Is it okay for Catholics to own firearms so they can protect themselves and their loved ones?


#5

It absolutely does NOT go against the Catholic faith.

We have a natural-law right to self-defense against unjust aggressors. (As a side issue, I’ve always been interested to know what would constitute a JUST aggressor, but not to digress.) Anyway, the United States, and I submit this is God’s Providence, has the closest thing to absolute freedom to keep and bear arms that exists on the face of this earth.

In past generations, it’s my observation that firearms ownership wasn’t even questioned. For those who chose to own them, it was just a fact of everyday life. Rural children commonly used .22 rifles.

I understand what is going on nowadays with the incidents of mass violence. It is a horrible thing. But the guns did not change so much as the people changed. People have forgotten God. That is what is causing the violence. Not the guns.


#6

Crimes committed with guns have nothing to do with you or guns

If you ask me these days people especially Catholics should have a gun
It’s a dangerous world especially for Catholics

For me personally it’s just a real fun hobby that makes me feel child like joy (real like how they look and figuring out how each thing works and such)

I’m live in NY wear I bear the heavy burden of gun control and abortion laws

But it is in no way a sin to merely possess any weapon (maybe if it’s against your state laws but most of those laws are invalid)


#7

No, but you would need to check your local laws.


#8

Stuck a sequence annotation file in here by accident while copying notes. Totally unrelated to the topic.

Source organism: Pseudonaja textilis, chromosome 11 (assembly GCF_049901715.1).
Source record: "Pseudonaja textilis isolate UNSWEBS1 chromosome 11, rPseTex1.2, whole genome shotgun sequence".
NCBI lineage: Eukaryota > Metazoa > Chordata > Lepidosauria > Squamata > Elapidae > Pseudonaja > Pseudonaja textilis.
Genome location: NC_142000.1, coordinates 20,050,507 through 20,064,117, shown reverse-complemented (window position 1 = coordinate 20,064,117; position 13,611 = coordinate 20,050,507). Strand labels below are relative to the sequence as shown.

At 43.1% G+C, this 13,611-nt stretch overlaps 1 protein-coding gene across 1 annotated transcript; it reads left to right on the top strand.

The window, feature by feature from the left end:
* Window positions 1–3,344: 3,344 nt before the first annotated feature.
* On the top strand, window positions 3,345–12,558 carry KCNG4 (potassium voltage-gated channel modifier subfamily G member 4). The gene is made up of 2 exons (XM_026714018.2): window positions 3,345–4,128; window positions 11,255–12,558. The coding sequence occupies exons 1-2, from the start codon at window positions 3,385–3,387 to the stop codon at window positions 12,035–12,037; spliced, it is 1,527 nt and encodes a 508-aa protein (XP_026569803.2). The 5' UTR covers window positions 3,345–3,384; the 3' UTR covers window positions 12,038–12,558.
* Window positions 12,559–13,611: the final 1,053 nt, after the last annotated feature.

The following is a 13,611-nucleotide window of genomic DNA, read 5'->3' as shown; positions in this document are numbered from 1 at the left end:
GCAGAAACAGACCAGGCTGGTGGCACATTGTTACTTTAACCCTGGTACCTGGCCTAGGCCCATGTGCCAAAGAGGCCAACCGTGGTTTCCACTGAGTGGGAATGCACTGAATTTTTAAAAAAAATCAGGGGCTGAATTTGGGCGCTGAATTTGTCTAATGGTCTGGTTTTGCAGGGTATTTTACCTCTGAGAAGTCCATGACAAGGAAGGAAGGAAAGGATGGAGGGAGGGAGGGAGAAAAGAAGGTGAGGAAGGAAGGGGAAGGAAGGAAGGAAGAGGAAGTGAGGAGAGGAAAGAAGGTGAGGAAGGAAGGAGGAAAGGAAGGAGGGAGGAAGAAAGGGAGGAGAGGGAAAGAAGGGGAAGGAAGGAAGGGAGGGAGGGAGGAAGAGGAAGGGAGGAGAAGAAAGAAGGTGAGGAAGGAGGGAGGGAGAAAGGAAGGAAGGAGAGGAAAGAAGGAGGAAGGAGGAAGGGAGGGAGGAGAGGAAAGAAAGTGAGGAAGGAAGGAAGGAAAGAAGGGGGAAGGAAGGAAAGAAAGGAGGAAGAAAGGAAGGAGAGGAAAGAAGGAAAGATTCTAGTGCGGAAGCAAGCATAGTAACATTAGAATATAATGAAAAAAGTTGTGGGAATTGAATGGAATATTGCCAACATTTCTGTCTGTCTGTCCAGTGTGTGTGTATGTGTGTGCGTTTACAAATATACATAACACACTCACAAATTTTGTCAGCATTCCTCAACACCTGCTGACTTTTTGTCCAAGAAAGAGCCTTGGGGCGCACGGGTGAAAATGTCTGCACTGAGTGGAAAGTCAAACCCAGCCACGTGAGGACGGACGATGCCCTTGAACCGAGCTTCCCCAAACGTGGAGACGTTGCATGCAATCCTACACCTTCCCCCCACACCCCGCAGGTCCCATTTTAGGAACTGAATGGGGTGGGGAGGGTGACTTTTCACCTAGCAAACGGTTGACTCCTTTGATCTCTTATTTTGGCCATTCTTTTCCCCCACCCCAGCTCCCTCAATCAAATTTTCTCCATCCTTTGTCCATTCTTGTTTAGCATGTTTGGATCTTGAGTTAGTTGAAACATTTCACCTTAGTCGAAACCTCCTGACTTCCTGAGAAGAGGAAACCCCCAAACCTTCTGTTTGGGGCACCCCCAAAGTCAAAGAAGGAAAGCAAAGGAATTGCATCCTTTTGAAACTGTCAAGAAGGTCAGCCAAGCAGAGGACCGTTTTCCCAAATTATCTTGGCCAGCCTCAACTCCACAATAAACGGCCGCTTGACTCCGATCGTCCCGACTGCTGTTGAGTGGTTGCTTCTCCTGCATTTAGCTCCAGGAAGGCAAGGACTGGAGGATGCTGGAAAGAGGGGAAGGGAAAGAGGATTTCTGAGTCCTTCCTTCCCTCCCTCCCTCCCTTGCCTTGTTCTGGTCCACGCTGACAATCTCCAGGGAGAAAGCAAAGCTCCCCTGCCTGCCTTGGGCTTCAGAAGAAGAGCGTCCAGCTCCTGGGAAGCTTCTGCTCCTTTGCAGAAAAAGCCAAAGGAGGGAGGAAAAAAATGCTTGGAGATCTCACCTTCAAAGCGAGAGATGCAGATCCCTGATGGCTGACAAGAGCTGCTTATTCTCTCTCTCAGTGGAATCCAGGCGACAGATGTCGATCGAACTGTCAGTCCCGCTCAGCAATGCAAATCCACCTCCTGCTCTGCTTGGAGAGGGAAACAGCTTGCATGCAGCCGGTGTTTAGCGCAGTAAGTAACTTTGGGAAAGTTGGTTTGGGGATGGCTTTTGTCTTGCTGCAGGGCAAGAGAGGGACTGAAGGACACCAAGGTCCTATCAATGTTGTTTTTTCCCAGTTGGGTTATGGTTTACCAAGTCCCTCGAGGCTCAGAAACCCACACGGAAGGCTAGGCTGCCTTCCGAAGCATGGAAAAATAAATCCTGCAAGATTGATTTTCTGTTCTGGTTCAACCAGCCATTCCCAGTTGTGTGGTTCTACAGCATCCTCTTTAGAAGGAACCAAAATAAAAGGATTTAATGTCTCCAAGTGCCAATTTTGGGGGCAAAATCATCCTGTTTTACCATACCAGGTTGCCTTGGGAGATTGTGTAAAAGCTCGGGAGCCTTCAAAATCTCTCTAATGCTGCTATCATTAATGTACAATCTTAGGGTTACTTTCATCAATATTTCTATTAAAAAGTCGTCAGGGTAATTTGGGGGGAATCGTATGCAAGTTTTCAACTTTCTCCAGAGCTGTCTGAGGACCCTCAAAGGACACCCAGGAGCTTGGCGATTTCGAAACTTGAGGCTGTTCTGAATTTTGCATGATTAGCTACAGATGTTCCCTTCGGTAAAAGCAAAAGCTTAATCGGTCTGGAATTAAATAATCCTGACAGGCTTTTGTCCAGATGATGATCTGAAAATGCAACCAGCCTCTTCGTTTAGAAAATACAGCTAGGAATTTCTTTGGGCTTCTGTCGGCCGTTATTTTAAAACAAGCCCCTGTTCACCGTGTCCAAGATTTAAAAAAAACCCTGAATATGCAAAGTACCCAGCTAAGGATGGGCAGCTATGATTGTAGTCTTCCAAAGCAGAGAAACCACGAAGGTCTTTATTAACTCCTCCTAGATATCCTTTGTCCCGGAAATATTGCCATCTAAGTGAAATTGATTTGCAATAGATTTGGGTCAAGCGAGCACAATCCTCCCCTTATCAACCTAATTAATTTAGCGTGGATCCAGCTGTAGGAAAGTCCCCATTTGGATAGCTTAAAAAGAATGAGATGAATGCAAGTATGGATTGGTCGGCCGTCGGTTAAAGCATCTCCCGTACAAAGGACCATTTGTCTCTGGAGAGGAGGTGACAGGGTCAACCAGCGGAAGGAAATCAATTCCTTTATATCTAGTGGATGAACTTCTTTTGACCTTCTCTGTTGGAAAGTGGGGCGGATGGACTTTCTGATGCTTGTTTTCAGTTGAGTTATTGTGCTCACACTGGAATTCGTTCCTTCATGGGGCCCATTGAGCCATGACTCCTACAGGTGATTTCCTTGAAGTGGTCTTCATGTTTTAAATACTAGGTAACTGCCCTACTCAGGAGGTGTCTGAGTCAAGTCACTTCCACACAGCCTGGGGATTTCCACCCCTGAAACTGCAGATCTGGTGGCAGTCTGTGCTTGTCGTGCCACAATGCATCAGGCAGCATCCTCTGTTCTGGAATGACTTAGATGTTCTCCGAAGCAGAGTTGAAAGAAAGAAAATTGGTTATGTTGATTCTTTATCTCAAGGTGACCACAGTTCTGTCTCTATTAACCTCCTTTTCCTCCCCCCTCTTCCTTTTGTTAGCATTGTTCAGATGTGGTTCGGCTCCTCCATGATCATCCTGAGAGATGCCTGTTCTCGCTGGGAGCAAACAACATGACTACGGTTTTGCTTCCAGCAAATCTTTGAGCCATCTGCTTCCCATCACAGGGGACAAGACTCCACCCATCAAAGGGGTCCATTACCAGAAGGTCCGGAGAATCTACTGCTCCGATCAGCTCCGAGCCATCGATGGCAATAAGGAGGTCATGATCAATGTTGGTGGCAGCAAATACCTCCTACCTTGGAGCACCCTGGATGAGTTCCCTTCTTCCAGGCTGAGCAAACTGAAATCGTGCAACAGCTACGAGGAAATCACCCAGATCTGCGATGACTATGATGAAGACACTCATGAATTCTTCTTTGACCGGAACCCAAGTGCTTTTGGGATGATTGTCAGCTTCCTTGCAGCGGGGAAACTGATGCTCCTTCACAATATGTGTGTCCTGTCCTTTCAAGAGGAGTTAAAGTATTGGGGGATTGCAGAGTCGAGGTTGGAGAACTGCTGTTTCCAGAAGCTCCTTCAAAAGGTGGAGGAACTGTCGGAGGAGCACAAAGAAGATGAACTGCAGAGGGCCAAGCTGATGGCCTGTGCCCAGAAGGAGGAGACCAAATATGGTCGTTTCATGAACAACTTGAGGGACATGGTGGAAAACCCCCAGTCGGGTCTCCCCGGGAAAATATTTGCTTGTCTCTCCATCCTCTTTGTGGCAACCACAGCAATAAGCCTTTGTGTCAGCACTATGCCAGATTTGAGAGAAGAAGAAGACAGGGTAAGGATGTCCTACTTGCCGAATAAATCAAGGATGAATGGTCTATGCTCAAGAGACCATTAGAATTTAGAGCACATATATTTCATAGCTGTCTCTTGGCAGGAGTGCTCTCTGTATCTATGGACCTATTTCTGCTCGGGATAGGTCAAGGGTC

I do agree with all of that. I do know that violence and shootings happen in school because they are away from God. I know that sin is a main problem here and not the guns. Like I said guns do not kill people, people kill people.


#9

I think everyone has hit the nail on the head, I’d just like to add that Chris Stefanick has a parody of Hey There Delilah in which he threatens to shoot a guy should he mis-step with Chris’ daughter, possibly partially joking but still a good demonstration of the point.


#10

If owning a gun for self protection was against the Faith, Jesus would not have allowed Peter and the other apostles to carry a sword.

God Bless


#11

Yes exactly. In the Genesis of Old Testament, Cain killed Abel with a rock but God did not ban rocks and stones because of that. The same thing applies to owning guns.


#12

here’s that parody from Chris Stefanick… He sang it at the SEEK conference. Classic!


#13

Good observation. When my son (now 23) was in third grade, he brought home a worksheet one the Constitution. One of the questions was, “Which amendment gives us the right to bear arms?” While I was glad the worksheet acknowledged the second amendment at all, I explained to my son that the Constitution was not intended to “give” any rights at all, but to protect rights that we already have.


#14

Just like crimes committed with fists have nothing to do with fists or should require us ban fists.


#15

That’s why I don’t like it when people talk about “constitutional rights”. There is no such thing. Rights don’t come from man. My rights come from God.


#16

Jesus said to gun of your hand if it causes ya to sin sooo (joking :joy:)

But yeah a non sinful or no criminal act/object
Doesn’t become sinful or criminal just because others used in it in that way

It’s kinda funny and cute when Catholics have that idea
Guns are violent and I’m not violent I’m a Catholic
Guns don’t imply violence and guns are in of themselves violence
Self defense is a different story and totally allowed for Catholics too (but I personally think showing as much mercy as you can in those situations is very holy)


#17

Of course it is okay for a Catholic to own firearms. The gun is a tool and also used in sport. Obviously it also comes in handy for self defense. ‘Gun control’ is just another made up political issue of the left that liberals in the Church use as part of the seamless garment ideology to ‘form their conscience’ in order to justify voting for pro abortion politicians.